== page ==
Project Details - Ended
- Grant Number:R18 HS018275
- Funding Mechanism:
- AHRQ Funded Amount:$1,197,836
- Principal Investigator:
- Project Dates:9/30/2009 to 7/31/2013
- Care Setting:
- Medical Condition:
- Type of Care:
- Health Care Theme:
Despite the evidence base for their role in reducing morbidity and mortality, delivery of clinical preventive services (CPS) has stagnated in the adult primary care setting. In particular, small, independent practices are challenged by the absence of integrated information systems, incorporation of timely and actionable information at the point of care, adequate reimbursement for CPS, shared resources to support technical needs, and quality improvement coaching that is often available in larger integrated care delivery systems. Attempts to boost wide adoption of health information technology (IT) in small practices have been challenging due to costs and lack of technical expertise and support. However, a majority of primary care visits occur in small practices, which highlights the need to understand which systems and resources can be implemented to improve the quality of health care.
This study assessed the effects of supportive electronic health record (EHR) implementation, clinical decision support (CDS) systems, and pay-for-quality programs on the performance of cardiovascular health clinical quality measures (CQM)—aspirin therapy, blood pressure control, cholesterol control, and smoking cessation intervention (ABCS). The project targeted small New York City community providers that had joined the Primary Care Information Project (PCIP), a public health bureau dedicated to integrating health information systems to improve population health. This project also assessed the impact of the interventions on improving the delivery of CPS for the ABCS.
The specific aims of this project were to:
- Determine whether practices that participated in the PCIP program experienced a more rapid rate of improvement on their quality measures than practices that did not participate.
- Determine if PCIP-participating practices are atypical in comparison to other small independent practices in New York City.
- Assess the attributable impact of each intervention: adoption of EHR, CDS, and pilot pay-for quality program.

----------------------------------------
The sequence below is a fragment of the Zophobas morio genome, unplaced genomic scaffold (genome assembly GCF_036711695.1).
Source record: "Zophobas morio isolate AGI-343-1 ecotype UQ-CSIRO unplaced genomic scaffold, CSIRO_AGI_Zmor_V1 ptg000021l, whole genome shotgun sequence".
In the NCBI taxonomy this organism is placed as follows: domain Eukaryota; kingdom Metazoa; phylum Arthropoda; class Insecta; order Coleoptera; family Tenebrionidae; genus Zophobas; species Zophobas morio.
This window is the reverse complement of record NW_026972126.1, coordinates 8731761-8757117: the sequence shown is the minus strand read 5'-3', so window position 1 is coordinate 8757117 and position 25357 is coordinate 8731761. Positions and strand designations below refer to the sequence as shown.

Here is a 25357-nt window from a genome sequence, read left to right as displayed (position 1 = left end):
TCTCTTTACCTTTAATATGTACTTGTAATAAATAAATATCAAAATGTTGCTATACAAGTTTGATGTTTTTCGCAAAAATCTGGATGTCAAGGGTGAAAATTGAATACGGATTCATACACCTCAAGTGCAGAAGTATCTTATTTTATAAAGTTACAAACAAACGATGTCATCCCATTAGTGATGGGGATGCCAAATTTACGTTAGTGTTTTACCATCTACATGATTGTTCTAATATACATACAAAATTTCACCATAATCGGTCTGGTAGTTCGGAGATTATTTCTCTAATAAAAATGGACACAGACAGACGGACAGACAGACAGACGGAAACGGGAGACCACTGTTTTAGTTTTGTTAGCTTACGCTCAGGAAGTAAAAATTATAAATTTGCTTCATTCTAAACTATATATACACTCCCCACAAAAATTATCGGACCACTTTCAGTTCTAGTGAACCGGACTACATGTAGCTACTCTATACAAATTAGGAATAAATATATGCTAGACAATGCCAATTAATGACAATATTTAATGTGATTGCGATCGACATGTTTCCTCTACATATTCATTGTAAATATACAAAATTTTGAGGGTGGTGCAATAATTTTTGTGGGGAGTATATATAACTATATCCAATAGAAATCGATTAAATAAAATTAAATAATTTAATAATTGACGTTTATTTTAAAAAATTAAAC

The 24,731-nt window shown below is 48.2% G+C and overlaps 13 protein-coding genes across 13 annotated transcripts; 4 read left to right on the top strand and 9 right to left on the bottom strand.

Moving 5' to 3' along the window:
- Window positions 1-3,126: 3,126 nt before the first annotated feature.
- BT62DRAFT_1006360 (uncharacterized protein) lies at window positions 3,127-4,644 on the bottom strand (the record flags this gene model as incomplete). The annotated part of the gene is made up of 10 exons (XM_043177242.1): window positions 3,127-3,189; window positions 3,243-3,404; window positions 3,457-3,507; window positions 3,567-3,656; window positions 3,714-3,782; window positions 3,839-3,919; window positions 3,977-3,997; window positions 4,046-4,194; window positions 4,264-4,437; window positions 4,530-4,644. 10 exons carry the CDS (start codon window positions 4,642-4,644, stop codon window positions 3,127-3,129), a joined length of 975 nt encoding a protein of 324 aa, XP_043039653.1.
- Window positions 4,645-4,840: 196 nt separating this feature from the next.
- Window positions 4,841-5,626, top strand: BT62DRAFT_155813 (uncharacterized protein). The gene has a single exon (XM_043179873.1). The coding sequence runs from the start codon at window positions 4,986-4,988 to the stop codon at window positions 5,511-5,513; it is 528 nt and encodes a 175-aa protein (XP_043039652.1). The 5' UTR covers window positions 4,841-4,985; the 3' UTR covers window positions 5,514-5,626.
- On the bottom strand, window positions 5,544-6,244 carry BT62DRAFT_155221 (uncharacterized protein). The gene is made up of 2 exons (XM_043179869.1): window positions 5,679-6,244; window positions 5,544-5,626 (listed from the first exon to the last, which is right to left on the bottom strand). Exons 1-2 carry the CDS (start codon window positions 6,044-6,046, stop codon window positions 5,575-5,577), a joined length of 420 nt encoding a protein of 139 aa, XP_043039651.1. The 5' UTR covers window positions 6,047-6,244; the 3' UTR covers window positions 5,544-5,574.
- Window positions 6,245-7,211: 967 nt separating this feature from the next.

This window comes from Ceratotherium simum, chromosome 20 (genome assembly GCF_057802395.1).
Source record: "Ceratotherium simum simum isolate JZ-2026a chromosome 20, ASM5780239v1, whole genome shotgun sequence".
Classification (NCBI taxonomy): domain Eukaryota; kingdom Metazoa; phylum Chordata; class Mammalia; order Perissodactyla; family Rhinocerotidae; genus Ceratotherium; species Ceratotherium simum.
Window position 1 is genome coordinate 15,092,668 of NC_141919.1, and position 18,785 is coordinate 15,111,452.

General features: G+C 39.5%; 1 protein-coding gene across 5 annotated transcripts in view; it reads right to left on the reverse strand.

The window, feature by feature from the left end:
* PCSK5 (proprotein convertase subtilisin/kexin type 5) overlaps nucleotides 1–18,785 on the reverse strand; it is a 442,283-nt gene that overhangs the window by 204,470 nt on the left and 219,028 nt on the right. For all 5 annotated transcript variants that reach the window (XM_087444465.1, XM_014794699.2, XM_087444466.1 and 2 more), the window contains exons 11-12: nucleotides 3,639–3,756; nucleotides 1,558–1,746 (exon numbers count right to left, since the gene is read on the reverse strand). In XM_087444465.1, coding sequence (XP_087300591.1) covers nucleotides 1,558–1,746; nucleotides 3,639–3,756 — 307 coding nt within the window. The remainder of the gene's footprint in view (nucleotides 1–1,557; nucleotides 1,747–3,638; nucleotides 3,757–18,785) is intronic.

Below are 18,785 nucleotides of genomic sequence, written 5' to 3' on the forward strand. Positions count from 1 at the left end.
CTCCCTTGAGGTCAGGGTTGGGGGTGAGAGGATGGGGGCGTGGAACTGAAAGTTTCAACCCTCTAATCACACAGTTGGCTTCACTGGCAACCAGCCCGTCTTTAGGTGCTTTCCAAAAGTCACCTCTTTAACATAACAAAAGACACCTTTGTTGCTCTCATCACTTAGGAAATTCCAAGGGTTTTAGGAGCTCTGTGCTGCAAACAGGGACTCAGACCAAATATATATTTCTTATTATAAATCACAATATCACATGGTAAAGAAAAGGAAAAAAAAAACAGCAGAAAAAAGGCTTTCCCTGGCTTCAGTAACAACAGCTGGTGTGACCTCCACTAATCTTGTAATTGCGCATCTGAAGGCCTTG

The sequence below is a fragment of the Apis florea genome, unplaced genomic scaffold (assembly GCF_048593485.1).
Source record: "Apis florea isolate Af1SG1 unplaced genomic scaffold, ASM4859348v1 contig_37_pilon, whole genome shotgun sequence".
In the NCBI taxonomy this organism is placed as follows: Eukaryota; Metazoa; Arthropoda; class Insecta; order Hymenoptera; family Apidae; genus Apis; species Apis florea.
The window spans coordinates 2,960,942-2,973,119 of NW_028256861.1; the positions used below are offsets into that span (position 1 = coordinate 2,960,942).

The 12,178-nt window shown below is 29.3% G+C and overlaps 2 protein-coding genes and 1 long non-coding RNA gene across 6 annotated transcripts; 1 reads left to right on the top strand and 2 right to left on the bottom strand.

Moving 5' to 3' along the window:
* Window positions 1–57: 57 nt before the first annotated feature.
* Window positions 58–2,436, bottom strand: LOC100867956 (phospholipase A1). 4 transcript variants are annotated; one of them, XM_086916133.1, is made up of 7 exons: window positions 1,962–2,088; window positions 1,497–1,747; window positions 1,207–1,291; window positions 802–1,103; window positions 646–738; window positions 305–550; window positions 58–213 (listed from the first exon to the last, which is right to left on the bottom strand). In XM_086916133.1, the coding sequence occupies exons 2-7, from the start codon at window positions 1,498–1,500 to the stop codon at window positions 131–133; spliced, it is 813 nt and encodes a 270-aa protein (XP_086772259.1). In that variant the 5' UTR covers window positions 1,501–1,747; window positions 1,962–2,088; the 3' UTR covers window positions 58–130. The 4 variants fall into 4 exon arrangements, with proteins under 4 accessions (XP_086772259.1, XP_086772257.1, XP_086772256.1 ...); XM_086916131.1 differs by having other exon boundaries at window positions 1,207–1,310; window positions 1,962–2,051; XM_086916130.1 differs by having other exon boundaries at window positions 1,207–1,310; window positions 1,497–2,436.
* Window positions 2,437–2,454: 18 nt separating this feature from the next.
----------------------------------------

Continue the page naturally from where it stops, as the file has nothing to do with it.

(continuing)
A mixed-methods approach was utilized across the study aims. Independently owned primary care practices with less than 10 physician staff were recruited for the 2-year pay-for-quality pilot, called Health eHearts. Two cohorts were established from participants of this pilot: early adopters (80) that had implemented the EHR prior to January 2009, and later adopters (60) that had implemented their EHR prior to 2010 but after 2009. All participants adopted the same EHR software.
Practice participants received support and training on using the EHR for tracking and documenting CQM. Practices received quarterly reports on their performance on the ABCS. Half of the practices were randomized to receive incentive payments for achieving patient goals, control of blood pressure, control of cholesterol, or delivering cardiovascular preventive services such as aspirin therapy and smoking cessation intervention.
Early adopters of EHR improved performance on seven of nine CQM in comparison to practices using paper systems, which improved only three of the CQMs. The effect of the CDS tool was mixed. Practice exposure to CDS was not associated with improved performance on ABCS or non-ABCS measures. Receipt of technical assistance was associated with higher performance on quality measures. Financial incentives resulted in modest improvements in cardiovascular processes and outcomes. Contrary to the hypothesis that provider comfort with computers and attitudes (both positive and negative) prior to adoption would predict measures of EHR use after implementation, no significant relationship between attitudes prior to implementation and EHR use were observed. Practices that received financial incentives were more likely to utilize CDS, technical assistance, and review quality reports.
The project team concluded that policymakers who want to accelerate or maximize investments in health IT infrastructure may need to consider payment models coupled with technical support resources to accelerate improvements in areas of preventive care that are underutilized or need improvement.